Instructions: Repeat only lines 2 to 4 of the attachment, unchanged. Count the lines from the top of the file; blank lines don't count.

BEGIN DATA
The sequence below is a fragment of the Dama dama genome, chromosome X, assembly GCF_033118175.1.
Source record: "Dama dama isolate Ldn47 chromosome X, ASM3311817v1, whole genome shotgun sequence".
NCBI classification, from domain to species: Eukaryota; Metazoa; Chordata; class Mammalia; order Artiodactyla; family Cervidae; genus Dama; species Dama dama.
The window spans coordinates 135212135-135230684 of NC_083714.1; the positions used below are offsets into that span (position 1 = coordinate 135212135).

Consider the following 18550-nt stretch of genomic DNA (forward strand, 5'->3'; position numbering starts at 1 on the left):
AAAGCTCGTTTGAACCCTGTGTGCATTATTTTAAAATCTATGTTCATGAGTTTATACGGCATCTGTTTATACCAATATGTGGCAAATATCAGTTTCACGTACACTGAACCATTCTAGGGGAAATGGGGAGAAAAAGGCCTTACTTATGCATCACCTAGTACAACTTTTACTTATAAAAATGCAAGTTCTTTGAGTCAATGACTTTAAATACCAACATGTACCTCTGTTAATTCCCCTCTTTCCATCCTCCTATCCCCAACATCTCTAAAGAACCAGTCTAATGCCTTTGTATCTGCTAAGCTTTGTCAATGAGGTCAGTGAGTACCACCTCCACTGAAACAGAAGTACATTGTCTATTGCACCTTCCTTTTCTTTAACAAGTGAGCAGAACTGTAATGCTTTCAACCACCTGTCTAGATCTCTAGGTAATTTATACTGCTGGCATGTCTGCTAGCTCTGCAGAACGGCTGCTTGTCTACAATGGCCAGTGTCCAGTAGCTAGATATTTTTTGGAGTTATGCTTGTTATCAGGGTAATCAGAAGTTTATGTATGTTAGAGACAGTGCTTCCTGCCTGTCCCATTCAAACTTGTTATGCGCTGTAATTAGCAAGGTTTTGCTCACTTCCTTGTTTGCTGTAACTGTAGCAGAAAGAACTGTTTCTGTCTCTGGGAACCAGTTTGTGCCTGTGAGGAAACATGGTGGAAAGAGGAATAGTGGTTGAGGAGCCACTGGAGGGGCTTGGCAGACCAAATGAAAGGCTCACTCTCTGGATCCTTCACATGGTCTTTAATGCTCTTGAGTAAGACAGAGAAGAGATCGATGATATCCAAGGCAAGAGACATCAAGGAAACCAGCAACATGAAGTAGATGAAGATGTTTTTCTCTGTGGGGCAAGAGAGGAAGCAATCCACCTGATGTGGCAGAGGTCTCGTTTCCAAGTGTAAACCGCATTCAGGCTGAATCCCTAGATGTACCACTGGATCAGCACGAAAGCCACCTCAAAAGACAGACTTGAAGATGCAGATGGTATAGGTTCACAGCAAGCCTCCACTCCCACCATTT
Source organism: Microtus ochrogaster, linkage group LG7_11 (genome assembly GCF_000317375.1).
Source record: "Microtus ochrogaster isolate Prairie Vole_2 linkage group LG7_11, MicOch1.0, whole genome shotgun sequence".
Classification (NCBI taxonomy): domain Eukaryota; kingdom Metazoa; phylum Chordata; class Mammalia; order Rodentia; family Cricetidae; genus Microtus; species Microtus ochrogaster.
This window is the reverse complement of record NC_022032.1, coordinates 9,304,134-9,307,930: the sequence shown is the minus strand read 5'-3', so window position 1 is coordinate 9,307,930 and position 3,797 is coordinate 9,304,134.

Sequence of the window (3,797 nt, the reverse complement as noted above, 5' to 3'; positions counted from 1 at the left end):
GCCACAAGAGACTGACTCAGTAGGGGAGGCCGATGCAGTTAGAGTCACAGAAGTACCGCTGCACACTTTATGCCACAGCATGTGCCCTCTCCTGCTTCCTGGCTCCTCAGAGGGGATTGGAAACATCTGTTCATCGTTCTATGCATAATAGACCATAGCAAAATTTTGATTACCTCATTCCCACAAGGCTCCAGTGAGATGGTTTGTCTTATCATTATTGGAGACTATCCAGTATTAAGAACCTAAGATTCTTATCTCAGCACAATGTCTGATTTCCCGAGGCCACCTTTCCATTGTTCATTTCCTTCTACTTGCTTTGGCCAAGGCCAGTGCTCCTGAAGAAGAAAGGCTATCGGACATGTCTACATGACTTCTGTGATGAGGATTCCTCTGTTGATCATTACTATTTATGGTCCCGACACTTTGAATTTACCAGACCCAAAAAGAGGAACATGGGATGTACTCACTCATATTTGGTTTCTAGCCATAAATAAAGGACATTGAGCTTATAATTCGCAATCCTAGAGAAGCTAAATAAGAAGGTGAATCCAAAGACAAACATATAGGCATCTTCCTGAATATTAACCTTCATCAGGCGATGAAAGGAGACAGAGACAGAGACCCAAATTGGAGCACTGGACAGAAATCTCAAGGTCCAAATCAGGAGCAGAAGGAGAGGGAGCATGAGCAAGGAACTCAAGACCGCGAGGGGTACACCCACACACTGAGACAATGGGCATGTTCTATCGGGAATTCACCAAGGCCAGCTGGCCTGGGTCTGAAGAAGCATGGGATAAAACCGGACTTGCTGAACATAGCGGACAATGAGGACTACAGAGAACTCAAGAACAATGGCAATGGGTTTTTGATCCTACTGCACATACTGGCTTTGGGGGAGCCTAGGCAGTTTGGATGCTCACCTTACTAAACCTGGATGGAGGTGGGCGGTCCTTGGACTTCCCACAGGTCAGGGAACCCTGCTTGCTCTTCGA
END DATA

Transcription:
Source record: "Dama dama isolate Ldn47 chromosome X, ASM3311817v1, whole genome shotgun sequence".
NCBI classification, from domain to species: Eukaryota; Metazoa; Chordata; class Mammalia; order Artiodactyla; family Cervidae; genus Dama; species Dama dama.
The window spans coordinates 135212135-135230684 of NC_083714.1; the positions used below are offsets into that span (position 1 = coordinate 135212135).